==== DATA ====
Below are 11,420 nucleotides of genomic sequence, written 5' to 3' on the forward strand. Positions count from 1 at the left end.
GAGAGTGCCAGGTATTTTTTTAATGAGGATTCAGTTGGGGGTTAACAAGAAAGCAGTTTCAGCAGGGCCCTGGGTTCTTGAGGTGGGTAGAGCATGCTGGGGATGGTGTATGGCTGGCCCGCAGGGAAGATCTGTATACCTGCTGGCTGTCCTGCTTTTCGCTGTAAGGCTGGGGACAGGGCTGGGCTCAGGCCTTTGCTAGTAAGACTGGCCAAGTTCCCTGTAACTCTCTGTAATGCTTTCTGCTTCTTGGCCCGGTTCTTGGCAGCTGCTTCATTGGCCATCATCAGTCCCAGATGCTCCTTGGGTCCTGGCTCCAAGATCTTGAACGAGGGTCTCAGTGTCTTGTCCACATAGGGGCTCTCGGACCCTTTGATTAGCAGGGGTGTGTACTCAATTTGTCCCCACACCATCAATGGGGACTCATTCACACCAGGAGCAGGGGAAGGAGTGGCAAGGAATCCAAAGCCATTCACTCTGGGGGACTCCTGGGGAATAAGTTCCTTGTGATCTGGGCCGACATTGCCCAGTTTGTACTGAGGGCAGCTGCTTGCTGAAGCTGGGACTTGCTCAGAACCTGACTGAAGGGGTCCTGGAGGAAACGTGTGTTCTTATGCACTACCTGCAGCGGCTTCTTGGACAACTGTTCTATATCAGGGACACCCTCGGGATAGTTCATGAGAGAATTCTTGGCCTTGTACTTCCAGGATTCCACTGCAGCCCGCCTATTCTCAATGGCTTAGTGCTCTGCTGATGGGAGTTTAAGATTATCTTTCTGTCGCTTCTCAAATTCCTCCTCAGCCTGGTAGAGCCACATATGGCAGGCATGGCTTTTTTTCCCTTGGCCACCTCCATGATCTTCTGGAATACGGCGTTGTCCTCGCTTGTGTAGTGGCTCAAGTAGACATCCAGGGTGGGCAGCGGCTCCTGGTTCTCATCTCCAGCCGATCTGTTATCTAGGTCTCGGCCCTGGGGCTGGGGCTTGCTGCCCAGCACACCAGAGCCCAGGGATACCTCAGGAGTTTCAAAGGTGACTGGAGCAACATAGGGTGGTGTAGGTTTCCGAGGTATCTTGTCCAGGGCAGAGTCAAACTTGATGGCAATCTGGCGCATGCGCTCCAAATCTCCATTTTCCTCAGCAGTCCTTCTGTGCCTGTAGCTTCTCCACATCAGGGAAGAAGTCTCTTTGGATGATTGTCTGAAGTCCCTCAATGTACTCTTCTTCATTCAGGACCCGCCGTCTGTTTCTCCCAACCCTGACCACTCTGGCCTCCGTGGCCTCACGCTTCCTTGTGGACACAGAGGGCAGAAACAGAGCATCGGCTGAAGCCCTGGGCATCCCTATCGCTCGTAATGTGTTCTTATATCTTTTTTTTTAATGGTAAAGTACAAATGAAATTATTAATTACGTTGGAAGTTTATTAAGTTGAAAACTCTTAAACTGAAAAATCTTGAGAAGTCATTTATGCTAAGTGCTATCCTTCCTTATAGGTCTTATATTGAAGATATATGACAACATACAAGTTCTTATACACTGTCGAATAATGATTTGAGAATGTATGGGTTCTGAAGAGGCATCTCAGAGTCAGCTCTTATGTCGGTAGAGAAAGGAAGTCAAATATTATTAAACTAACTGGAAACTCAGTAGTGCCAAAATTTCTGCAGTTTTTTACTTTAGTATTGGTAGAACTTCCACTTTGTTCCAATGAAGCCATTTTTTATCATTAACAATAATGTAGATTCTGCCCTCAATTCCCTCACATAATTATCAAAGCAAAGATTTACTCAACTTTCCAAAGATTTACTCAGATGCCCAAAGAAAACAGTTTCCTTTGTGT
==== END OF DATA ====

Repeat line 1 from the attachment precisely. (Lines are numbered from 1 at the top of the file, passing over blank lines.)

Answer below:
Below are 11,420 nucleotides of genomic sequence, written 5' to 3' on the forward strand. Positions count from 1 at the left end.